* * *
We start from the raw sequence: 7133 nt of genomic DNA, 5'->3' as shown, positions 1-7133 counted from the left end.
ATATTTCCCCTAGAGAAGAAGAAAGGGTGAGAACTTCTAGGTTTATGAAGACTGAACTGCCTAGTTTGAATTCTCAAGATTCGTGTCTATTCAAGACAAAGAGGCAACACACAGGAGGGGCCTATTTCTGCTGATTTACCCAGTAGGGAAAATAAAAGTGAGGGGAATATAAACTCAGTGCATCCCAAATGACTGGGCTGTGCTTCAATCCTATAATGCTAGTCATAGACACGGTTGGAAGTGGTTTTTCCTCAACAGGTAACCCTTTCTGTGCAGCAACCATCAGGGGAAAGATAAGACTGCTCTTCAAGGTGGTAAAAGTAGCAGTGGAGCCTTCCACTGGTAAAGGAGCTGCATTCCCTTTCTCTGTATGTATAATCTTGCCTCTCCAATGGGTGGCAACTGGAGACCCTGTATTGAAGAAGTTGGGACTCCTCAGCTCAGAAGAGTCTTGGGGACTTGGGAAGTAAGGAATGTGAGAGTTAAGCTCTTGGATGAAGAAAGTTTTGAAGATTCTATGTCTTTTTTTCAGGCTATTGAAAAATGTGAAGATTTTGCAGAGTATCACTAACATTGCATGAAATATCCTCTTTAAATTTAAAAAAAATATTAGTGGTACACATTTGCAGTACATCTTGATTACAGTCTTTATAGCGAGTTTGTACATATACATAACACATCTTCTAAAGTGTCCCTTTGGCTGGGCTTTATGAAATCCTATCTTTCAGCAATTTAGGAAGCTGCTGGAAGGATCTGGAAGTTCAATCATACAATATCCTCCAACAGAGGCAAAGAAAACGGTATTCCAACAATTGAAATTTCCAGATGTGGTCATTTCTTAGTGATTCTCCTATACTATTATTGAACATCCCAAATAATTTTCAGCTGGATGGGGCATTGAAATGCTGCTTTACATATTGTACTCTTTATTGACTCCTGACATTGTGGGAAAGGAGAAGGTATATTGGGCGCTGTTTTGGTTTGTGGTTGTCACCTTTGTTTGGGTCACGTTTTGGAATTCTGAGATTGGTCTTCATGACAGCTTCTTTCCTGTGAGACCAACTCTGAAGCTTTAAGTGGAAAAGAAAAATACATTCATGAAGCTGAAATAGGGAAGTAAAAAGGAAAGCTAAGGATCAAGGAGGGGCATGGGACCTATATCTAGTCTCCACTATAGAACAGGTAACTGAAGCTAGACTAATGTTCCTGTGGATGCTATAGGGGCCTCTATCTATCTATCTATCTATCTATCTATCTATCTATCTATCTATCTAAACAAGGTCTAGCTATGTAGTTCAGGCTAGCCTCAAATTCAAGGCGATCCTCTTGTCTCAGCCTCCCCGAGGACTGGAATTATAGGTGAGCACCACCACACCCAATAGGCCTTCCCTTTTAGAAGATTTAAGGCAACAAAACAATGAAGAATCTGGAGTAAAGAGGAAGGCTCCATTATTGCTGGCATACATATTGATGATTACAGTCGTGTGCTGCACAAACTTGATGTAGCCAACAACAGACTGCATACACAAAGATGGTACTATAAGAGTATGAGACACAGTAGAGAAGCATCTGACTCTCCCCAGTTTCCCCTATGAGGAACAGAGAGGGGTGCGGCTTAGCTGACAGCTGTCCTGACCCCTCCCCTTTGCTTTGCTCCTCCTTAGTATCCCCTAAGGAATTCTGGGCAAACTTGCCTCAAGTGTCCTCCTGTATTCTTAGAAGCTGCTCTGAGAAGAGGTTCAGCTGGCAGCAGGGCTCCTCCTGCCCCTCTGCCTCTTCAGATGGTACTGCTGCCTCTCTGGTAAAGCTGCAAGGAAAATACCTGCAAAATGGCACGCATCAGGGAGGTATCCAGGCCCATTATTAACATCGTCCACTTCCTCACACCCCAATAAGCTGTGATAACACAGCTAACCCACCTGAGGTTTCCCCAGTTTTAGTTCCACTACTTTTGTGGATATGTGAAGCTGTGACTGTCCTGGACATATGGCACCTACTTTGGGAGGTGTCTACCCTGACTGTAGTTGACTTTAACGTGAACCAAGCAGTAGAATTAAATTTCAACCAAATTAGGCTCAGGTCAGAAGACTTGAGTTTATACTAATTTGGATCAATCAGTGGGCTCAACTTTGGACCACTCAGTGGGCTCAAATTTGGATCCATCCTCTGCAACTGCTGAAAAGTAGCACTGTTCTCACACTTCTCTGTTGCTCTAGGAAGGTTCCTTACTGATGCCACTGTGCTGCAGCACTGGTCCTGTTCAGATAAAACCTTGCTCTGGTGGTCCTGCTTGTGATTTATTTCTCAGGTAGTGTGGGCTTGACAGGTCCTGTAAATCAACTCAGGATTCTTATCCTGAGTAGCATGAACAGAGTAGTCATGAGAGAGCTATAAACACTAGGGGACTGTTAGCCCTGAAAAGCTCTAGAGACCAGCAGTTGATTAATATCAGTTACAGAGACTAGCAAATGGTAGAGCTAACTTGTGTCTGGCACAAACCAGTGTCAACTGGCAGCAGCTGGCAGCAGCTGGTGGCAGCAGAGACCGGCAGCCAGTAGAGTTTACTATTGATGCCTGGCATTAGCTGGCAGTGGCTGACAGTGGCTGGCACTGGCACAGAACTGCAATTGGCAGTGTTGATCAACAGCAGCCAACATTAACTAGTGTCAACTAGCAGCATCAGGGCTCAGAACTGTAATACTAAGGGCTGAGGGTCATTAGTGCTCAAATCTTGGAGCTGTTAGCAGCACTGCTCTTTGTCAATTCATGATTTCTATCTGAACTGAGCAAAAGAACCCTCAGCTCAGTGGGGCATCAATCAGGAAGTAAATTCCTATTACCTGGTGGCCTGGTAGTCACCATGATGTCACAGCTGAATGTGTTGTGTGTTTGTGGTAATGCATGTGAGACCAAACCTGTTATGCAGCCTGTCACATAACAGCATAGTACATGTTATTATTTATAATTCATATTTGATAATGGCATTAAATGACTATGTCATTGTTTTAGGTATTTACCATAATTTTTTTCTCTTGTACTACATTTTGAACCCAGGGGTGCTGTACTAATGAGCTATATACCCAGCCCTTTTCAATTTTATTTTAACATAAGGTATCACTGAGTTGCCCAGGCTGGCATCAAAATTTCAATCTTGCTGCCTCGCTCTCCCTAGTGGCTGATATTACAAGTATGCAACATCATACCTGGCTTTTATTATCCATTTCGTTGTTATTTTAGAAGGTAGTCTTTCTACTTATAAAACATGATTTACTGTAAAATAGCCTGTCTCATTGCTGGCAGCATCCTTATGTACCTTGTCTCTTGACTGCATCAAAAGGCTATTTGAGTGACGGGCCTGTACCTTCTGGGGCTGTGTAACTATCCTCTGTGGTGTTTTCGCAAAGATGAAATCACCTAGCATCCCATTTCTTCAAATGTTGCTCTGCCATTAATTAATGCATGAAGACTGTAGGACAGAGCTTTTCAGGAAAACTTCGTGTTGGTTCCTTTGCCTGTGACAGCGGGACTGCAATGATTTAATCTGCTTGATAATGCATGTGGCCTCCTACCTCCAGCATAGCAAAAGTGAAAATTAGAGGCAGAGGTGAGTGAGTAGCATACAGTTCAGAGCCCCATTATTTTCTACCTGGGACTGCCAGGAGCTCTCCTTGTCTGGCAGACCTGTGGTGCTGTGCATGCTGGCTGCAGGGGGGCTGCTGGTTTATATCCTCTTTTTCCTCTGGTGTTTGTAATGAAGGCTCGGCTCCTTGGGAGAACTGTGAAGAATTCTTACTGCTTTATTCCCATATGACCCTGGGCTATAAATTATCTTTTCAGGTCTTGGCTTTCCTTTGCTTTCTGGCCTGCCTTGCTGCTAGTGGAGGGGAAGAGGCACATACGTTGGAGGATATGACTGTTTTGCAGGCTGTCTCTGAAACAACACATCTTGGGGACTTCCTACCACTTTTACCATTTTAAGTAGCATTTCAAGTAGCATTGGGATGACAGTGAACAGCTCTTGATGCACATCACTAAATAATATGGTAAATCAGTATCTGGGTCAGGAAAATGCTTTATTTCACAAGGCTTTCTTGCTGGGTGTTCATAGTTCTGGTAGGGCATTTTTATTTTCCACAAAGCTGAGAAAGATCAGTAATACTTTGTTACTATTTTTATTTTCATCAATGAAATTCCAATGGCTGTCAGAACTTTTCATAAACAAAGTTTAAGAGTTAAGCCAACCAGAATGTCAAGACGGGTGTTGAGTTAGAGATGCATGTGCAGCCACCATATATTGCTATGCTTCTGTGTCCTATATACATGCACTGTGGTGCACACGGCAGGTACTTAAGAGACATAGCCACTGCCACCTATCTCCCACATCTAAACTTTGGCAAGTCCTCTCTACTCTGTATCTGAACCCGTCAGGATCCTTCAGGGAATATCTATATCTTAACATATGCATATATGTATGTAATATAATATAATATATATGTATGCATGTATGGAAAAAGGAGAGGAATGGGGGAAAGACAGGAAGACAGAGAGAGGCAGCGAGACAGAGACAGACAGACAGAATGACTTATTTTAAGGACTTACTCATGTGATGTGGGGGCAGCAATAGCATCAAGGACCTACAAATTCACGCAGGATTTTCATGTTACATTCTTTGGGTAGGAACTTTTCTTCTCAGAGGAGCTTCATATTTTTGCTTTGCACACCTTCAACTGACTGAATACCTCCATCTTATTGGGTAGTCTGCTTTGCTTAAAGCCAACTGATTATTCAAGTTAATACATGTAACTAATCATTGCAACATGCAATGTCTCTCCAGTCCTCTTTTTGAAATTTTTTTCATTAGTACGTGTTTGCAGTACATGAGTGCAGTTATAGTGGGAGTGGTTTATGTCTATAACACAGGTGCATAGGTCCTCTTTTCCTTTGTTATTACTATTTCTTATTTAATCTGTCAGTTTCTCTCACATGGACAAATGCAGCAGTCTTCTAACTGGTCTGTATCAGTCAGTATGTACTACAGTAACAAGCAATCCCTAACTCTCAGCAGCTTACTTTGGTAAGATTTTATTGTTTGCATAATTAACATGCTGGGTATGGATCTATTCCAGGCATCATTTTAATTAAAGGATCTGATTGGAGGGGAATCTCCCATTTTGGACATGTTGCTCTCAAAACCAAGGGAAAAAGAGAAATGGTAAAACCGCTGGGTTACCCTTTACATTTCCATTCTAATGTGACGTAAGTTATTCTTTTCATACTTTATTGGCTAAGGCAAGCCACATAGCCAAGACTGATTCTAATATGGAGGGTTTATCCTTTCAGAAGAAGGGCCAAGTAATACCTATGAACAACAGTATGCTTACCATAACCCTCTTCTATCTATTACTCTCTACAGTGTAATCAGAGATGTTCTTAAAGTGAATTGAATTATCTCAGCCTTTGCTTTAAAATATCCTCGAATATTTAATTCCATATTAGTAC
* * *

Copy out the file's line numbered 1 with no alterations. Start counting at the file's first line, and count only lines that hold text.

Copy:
We start from the raw sequence: 7133 nt of genomic DNA, 5'->3' as shown, positions 1-7133 counted from the left end.